Staff Growth in International Organizations: A Principal-Agent Problem? An Empirical Analysis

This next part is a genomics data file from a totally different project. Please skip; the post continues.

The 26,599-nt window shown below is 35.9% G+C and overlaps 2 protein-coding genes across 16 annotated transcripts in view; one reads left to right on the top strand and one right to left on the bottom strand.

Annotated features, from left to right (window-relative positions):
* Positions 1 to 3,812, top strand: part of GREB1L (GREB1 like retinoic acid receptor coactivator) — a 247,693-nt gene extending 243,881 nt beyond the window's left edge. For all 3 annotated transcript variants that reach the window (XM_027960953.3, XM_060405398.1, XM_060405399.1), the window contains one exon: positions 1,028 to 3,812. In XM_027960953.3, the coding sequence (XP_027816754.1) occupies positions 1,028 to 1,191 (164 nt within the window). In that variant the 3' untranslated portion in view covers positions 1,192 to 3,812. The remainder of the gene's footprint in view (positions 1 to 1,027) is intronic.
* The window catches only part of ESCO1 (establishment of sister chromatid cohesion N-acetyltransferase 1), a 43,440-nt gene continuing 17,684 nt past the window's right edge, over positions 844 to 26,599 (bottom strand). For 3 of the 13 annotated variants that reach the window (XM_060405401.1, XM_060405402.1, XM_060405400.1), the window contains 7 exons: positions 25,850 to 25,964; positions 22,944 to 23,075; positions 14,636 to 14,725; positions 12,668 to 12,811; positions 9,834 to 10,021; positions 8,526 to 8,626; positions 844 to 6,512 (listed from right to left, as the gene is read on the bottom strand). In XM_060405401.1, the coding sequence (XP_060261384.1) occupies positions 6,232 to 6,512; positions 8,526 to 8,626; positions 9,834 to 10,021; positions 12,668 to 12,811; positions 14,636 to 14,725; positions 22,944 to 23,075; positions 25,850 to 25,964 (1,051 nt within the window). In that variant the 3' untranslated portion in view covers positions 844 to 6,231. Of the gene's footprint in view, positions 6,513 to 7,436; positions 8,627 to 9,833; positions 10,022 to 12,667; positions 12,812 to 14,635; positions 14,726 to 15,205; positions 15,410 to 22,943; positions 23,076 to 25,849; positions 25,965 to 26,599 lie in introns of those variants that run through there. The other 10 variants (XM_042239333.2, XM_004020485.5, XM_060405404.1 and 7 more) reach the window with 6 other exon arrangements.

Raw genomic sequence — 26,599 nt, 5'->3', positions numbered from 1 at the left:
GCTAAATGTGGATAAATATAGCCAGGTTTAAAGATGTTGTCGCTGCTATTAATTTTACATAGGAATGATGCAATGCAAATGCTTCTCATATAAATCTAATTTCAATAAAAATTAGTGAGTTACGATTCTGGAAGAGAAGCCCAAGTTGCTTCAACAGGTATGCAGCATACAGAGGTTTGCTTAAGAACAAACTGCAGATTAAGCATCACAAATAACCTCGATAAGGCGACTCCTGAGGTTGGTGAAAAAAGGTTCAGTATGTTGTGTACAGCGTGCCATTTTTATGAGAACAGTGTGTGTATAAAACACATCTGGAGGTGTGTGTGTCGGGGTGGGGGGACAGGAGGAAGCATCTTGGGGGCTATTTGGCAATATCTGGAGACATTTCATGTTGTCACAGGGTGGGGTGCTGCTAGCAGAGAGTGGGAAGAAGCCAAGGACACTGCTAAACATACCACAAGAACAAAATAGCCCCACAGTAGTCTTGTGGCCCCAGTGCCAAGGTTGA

The analysis covers 27 international organizations in the years 1950- 2001. From the first to the last year, staff increased at a compound average rate of 3.2 percent per annum. Since the number of member states rose by only 2.5 percent, the elasticity of staff to member states is larger than one (1.28). As this may be due to an expansion of tasks, we estimate time-series regressions and panel-data regressions which contain output proxies or task dummies wherever possible. The pooled analysis of 817 observations reveals that (i) the elasticity of staff to membership is much larger than unity (1.36) if, and only if, the non- stationary component of staff size is not removed, (ii) United Nations organizations have significantly more staff, (iii) international organizations in the United States and Switzerland have significantly less staff, (iv) heterogeneity in terms of per capita income limits the size of an international organization and that (v) its staff is larger if its membership comprises many industrial or communist countries. In a reduced sample, the financing share of the largest contributor in combination with the party or programmatic orientation of its government has a significantly negative effect on staff because the size of the largest financing share determines the incentive to monitor. U.S. exit from an international organization reduces its staff significantly. Most of these results depend on the condition that the non-stationary component of staff size is not taken account of by time dummies or trends.
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